I'm waiting for The Scorch Trials, the second book in the Maze Runner trilogy by James Dashner. As a lover of dystopian fiction, it's no wonder I enjoyed The Maze Runner, the story of a boy who finds himself in an elevator with no recolelction of how he got there. He's entered a world of boys...these boys have to find their way out of the Maze. Easy enough, right? Right...except that the Maze changes every single night. And is surrounded by horrible beasties. The area that the boys live in is safe from outside elements, but heaven help you if you should be stuck in the Maze by nightfall--the falls close in and you're trapped outside.

It's good stuff, I'm sure I'm not doing it justice (blame it on my foggy brain--sinus infection). The Maze Runner got a nice boost when Mockingjay was released (it was referenced in several articles). What I like about it is that this story is told from a boy's POV, so when I had my high school boys coming in to the library over the summer complaining about all the "girly" books on the Summer Reading List, I could say, "No, The Maze Runner is really awesome and could definitely be considered a boys' book!" Unfortunately, it was so popular all summer that it was never checked in!

Long story short, I am anxiously waiting for the second installment, which is to be released on October 12. Here's the product description from Amazon (NOTE: contains spoilers if you haven't read/finished The Maze Runner):

Solving the Maze was supposed to be the end. No more puzzles. No more variables. And no more running. Thomas was sure that escape meant he and the Gladers would get their lives back. But no one really knew what sort of life they were going back to.
In the Maze, life was easy. They had food, and shelter, and safety . . . until Teresa triggered the end. In the world outside the Maze, however, the end was triggered long ago.
Burned by sun flares and baked by a new, brutal climate, the earth is a wasteland. Government has disintegrated—and with it, order—and now Cranks, people covered in festering wounds and driven to murderous insanity by the infectious disease known as the Flare, roam the crumbling cities hunting for their next victim . . . and meal.
The Gladers are far from finished with running. Instead of freedom, they find themselves faced with another trial. They must cross the Scorch, the most burned-out section of the world, and arrive at a safe haven in two weeks. And WICKED has made sure to adjust the variables and stack the odds against them.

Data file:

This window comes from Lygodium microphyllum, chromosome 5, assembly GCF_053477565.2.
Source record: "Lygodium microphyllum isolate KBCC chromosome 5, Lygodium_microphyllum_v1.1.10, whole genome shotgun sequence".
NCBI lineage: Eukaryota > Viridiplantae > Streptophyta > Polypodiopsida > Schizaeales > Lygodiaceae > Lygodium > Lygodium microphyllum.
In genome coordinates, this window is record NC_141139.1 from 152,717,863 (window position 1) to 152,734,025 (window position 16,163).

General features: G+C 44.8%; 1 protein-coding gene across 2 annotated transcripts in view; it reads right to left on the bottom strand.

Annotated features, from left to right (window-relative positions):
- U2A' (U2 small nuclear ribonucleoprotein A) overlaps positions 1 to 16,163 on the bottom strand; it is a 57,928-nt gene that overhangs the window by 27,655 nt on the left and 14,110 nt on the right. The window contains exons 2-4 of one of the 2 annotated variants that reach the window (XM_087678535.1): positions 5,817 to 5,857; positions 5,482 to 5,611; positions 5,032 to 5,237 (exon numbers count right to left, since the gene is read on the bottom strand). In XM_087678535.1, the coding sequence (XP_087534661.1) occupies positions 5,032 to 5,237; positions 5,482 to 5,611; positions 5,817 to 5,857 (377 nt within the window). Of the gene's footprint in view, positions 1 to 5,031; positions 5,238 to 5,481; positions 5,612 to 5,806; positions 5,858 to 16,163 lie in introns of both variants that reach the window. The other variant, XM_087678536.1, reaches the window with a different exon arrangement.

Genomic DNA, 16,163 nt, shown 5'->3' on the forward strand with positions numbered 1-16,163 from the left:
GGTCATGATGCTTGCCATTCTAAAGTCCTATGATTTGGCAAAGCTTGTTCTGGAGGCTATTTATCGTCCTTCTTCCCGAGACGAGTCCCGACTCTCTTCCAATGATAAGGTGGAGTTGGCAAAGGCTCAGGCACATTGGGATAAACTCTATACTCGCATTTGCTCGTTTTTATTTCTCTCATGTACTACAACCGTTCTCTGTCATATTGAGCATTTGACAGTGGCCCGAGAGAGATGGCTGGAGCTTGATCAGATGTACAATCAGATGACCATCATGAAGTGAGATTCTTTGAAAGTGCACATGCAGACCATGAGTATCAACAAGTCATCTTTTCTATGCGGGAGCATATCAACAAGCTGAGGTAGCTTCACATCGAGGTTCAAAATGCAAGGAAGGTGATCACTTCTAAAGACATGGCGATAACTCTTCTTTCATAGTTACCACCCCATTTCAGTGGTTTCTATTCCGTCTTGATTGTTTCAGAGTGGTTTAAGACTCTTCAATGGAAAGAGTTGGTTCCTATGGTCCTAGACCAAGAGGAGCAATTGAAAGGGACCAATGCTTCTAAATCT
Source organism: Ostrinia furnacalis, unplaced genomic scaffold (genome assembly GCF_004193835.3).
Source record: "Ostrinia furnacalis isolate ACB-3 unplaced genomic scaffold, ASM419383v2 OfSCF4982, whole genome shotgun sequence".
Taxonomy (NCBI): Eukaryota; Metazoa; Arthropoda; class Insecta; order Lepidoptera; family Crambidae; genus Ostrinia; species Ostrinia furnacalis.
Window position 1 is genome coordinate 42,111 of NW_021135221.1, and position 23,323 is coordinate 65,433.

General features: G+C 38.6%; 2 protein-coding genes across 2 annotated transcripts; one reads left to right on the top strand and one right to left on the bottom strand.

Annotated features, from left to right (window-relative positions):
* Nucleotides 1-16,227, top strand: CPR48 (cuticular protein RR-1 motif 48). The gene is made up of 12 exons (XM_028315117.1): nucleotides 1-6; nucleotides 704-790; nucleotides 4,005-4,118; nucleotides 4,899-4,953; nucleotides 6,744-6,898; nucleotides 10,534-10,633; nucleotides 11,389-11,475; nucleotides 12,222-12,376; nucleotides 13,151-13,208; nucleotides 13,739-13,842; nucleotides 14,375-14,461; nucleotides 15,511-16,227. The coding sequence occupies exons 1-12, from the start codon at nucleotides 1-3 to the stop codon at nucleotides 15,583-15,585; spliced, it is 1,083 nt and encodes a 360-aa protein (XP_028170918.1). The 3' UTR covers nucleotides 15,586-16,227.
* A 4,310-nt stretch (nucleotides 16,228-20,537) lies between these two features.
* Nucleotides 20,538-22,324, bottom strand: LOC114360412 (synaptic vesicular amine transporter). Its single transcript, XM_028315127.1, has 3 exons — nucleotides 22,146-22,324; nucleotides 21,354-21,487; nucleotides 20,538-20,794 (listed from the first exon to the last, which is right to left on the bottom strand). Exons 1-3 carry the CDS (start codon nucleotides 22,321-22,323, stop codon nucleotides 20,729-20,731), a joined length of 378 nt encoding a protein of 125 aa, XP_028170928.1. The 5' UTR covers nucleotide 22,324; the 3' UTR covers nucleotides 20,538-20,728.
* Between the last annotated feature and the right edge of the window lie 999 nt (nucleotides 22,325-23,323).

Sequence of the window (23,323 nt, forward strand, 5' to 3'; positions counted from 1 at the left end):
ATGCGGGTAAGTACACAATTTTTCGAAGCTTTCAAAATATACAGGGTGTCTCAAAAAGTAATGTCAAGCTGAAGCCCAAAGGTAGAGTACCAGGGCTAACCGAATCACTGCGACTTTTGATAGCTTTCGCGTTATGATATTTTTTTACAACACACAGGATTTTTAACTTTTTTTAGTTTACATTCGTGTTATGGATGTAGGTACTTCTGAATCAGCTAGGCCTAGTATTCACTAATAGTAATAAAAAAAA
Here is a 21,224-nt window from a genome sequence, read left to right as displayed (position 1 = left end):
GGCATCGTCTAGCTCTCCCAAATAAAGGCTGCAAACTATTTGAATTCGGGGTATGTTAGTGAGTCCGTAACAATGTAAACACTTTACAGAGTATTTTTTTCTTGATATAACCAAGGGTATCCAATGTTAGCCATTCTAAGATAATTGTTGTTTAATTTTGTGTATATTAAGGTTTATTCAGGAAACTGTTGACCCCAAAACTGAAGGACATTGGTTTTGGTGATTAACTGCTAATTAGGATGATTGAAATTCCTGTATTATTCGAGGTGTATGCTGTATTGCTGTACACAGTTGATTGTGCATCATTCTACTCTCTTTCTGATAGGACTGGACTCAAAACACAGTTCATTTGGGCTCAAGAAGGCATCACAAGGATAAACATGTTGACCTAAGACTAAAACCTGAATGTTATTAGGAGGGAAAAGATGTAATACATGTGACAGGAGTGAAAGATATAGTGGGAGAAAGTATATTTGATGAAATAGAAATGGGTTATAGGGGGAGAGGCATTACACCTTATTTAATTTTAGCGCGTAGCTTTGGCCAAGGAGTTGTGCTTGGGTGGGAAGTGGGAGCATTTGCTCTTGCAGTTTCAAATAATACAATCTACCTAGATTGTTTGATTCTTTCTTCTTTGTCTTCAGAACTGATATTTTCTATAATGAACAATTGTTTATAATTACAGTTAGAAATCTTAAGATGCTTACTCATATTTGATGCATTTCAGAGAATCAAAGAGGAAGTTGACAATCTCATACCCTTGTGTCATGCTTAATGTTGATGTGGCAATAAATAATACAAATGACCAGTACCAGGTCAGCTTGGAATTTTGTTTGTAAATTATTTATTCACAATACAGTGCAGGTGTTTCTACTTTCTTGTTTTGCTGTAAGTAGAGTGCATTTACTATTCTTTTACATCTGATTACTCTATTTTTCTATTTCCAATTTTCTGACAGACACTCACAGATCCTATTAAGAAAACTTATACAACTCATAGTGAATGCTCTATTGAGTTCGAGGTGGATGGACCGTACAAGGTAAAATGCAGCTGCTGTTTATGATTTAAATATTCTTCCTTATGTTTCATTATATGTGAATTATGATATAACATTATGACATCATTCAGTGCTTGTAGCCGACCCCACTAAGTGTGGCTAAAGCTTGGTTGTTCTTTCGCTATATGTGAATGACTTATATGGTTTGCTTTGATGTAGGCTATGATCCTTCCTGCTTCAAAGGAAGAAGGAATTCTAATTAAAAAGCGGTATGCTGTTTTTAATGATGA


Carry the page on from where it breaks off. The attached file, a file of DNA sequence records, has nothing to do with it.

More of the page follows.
Thomas can only wonder—does he hold the secret of freedom somewhere in his mind? Or will he forever be at the mercy of WICKED?
Enjoy your reading!

Monday, September 20, 2010

Speak Up and Speak Loudly

Ironic that censorship is in the news just before Banned Books Week begins. A few weeks ago, Ellen Hopkins was "uninvited" to speak at the Humble, TX, teen book festival (which has since been cancelled, presumably because a number of authors scheduled to speak withdrew to support Ellen). And now this.

Dr. Wesley Scroggins, a fundamentalist Christian and parent in Republic, MO, recently published an editorial denouncing three popular YA books: Kurt Vonnegut's Slaughter-House Five (partly because it contains "so much profane language, it would make a sailor blush with shame"), Sarah Ockler's Twenty Boy Summer (which "glorifies drunken teen parties, where teen girls lose their clothes in games of strip beer pong"), and, most shocking of all, Speak by Laurie Halse Anderson, partly because of two rape scenes. Scroggins likens the rape scenes to "soft pornography." You can read Scroggins editorial here.

I'm angered by these challenges, but truly incensed because people are actually listening to what this man has to say. Everyone has the right to read what they want to. Just because YOU don't like it doesn't mean it's bad, or that NO ONE should read it. It's freedom to read, people!

I enjoyed Twenty Boy Summer so much that I actually emailed Sarah Ockler to praise the book. This novel is about so much more than "drunken teens." It's a story of love and a story of grief, and who has the "right" to own it. There are some deep messages in TBS, one that I'm not sure Scroggins would pick up on, even if he were able to get past the drinking.

But there's a light at the end of the proverbial tunnel, I suppose. For we all know that when books are challenged or reviewed, word gets out, and so many more people choose to read these books for themselves, in order to form their own opinions. The one thing I actually tolerate about censorship is that oftentimes brings these books right into the limelight.

Librarians, authors, and readers are just a few of the people demanding to be heard. This issue is quickly making its way around the YA-blogosphere. Here are just a few of the blogs I've read on the subject:

Laurie Halse Anderson's blog
Sarah Ockler's blog
Tahleen Reads
YA Love

What can you do?
Finally, READ! Now is perfect time to start reading some banned and challenged books. Take a look at the list of the American Library Association's Top 10 most frequently challenged books of 2009. And don't stop there--once you're done reading, SHARE what you've read! Post your thoughts on Facebook, tweet about it, add it to your blog.
Enjoy your reading!

Sunday, September 19, 2010

Getting started

Just getting started on my blog here. Thought I'd take things nice and slow at first, and just highlight what I'm reading/working on/excited about this week.

  • If You Come Softly
  • Behind You
  • Miracle's Boys
(in preparation for my monthly juvenile detention visit. I thought I'd booktalk Jacqueline Woodson this month.)
  • Halo by Alexandra Adornetto
  • Hothouse by Chris Lynch
Excited about:
Looking forward to reading (hopefully soon!):
  • Fallout by Ellen Hopkins
  • Monsters of Men (Chaos Walking, book 3) by Patrick Ness
  • The Replacement by Brenna Yovanoff
Things to do this week:
  • Game Night at the library!
  • YA team meeting
I think that's about all, librarian-related!

Enjoy your reading!